Library and Information Science (LIS) owes a considerable portion of its genesis to the concept of the document and to the process of organizing these unwieldy creatures. The relationship between a document and the concept of information (the all-knowing “I” within “LIS”) is difficult to fully articulate. Philosophers, such as Mikel Dufrenne have tried to distinguish between aesthetic objects and signifying objects, with signifying objects, first and foremost, responsible for dispensing knowledge, even if they “engage us in an activity” (Buckland, 1997, p. 807). It seems that this definition could be combined with the semiotic understanding of signs as artificial constructs with the result being that our designation and understanding of a document depends both on a process of social construction (framing the object as a document and arranging it within a context of other objects), and on the whole range of its evidence-bearing properties (text, watermarks, images, etc.) relevant to the mode of inquiry. What is at stake with this definitional argument is not just the scope of “acceptable” phenomena of study within this field, but by extension, the other human activities that are appropriate areas for LIS-brand inquisition. For instance, if deer tracks could be considered a document, then it would be quite appropriate to study the information seeking activities and cognitive processes that allow a hunter to track an animal. I imagine few hunters would be impressed by the results of this study, but given a broad definition of document, our discipline could extrapolate from these results additional insights into human information behavior, generally speaking. In this sense, our fundamental assumptions about the types of phenomena to be studied helps to determine the possible avenues of research that we might consider as researchers within the field of Library and Information Science.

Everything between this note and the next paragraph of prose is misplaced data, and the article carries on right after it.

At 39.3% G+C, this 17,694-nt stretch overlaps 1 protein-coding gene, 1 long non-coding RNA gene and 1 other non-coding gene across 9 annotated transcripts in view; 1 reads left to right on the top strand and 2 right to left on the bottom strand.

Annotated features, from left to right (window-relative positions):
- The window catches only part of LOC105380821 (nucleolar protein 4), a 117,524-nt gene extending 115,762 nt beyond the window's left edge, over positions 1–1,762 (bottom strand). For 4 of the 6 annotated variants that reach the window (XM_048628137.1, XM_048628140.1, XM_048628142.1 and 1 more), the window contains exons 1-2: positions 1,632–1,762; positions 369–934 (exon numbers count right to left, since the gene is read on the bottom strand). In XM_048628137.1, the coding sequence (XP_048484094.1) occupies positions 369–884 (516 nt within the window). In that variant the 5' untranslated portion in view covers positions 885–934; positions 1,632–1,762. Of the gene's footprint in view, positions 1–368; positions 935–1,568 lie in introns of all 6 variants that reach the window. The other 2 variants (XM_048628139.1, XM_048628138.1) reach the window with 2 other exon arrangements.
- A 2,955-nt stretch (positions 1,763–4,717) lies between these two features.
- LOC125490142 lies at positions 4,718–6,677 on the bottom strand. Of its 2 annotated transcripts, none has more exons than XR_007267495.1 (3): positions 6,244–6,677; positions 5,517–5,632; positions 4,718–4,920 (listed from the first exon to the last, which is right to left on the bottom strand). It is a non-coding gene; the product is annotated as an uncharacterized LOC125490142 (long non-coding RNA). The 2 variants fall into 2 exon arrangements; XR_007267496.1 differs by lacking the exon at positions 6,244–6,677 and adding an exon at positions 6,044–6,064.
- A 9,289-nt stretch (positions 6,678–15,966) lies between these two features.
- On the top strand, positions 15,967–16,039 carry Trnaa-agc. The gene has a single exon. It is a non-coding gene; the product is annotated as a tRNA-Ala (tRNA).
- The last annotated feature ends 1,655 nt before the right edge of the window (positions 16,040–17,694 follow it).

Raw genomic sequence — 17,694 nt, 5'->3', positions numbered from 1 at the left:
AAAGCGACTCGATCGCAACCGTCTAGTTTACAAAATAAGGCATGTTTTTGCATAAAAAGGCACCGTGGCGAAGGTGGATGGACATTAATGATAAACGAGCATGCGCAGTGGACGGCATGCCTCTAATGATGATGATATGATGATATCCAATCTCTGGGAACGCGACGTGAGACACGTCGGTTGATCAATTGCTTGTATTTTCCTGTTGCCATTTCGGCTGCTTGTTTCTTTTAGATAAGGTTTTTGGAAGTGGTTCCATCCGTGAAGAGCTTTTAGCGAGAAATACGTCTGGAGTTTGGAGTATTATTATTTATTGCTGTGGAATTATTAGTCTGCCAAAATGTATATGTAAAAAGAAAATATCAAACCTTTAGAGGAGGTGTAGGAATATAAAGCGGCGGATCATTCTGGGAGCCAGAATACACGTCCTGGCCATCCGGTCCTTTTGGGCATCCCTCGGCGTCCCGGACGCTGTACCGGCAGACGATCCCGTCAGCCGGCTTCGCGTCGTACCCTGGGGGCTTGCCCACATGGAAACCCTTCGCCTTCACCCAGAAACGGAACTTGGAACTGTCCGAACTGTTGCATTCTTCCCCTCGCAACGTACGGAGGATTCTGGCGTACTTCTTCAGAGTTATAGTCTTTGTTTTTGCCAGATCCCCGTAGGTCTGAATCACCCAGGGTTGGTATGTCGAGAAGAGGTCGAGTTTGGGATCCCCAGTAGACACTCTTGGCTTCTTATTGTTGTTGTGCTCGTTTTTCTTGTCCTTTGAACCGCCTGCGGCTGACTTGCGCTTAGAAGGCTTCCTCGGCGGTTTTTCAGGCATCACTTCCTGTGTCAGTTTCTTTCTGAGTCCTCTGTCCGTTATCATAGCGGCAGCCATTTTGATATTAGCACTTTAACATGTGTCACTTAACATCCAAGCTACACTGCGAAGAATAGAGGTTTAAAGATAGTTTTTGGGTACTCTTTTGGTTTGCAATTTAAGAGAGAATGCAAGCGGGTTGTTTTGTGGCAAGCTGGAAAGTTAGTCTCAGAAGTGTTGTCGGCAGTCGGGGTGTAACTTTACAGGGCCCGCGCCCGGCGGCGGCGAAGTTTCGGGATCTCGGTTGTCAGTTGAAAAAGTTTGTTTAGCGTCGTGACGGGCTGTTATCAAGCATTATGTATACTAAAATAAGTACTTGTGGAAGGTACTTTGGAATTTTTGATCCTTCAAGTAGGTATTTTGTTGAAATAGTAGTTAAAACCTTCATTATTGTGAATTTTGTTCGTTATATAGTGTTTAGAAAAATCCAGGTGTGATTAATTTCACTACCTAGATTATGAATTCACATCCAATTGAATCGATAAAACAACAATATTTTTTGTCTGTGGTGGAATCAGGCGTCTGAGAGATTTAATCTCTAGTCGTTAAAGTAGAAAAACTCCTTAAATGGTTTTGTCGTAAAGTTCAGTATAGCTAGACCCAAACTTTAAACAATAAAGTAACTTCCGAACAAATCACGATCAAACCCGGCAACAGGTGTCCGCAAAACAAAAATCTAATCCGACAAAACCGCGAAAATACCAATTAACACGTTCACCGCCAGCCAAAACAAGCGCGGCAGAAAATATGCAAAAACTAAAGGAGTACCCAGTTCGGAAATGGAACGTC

One of the important lessons to be learned from this discussion is that understanding a discipline’s initial assumptions is critical to understanding what one is, in fact, studying, and why scholars make the decisions that they do when select topics and methodologies. Indeed, it becomes ever clearer that the LIS field cannot be completely unified, theoretically or methodologically, because a plethora of different types of researchers are coming to the field with very different metatheoretical assumptions. Considering the field’s multidisciplinary pedigree (ranging from linguistics, to cognitive science, to computer science, to psychology, to the humanities, and on and on), it is not surprising that scholars working in LIS are carrying a diverse array of metatheoretical assumptions. Thus, within the methods of this field, we should really not be that surprised to see an eclectic mix of quantitative, qualitative and interpretive approaches at work.
Buckland, M. K. (1997). What is a “document”? Journal of the American Society for Information Science, 48(9), 804-809.